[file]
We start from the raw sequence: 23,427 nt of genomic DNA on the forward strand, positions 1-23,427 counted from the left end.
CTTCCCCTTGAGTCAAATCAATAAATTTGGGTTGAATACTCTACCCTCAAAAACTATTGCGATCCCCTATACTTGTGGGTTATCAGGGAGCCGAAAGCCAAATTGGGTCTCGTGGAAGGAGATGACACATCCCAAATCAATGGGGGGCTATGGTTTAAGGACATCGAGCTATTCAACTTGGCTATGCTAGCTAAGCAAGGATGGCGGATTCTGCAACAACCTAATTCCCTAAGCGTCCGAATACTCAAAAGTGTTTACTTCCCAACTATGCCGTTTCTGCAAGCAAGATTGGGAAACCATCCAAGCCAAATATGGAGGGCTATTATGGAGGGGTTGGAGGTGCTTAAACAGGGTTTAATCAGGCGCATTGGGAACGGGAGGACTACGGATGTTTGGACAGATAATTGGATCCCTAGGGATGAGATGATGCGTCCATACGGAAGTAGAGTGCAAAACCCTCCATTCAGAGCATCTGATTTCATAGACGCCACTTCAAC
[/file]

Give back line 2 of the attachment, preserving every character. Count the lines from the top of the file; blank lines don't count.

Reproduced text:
CTTCCCCTTGAGTCAAATCAATAAATTTGGGTTGAATACTCTACCCTCAAAAACTATTGCGATCCCCTATACTTGTGGGTTATCAGGGAGCCGAAAGCCAAATTGGGTCTCGTGGAAGGAGATGACACATCCCAAATCAATGGGGGGCTATGGTTTAAGGACATCGAGCTATTCAACTTGGCTATGCTAGCTAAGCAAGGATGGCGGATTCTGCAACAACCTAATTCCCTAAGCGTCCGAATACTCAAAAGTGTTTACTTCCCAACTATGCCGTTTCTGCAAGCAAGATTGGGAAACCATCCAAGCCAAATATGGAGGGCTATTATGGAGGGGTTGGAGGTGCTTAAACAGGGTTTAATCAGGCGCATTGGGAACGGGAGGACTACGGATGTTTGGACAGATAATTGGATCCCTAGGGATGAGATGATGCGTCCATACGGAAGTAGAGTGCAAAACCCTCCATTCAGAGCATCTGATTTCATAGACGCCACTTCAAC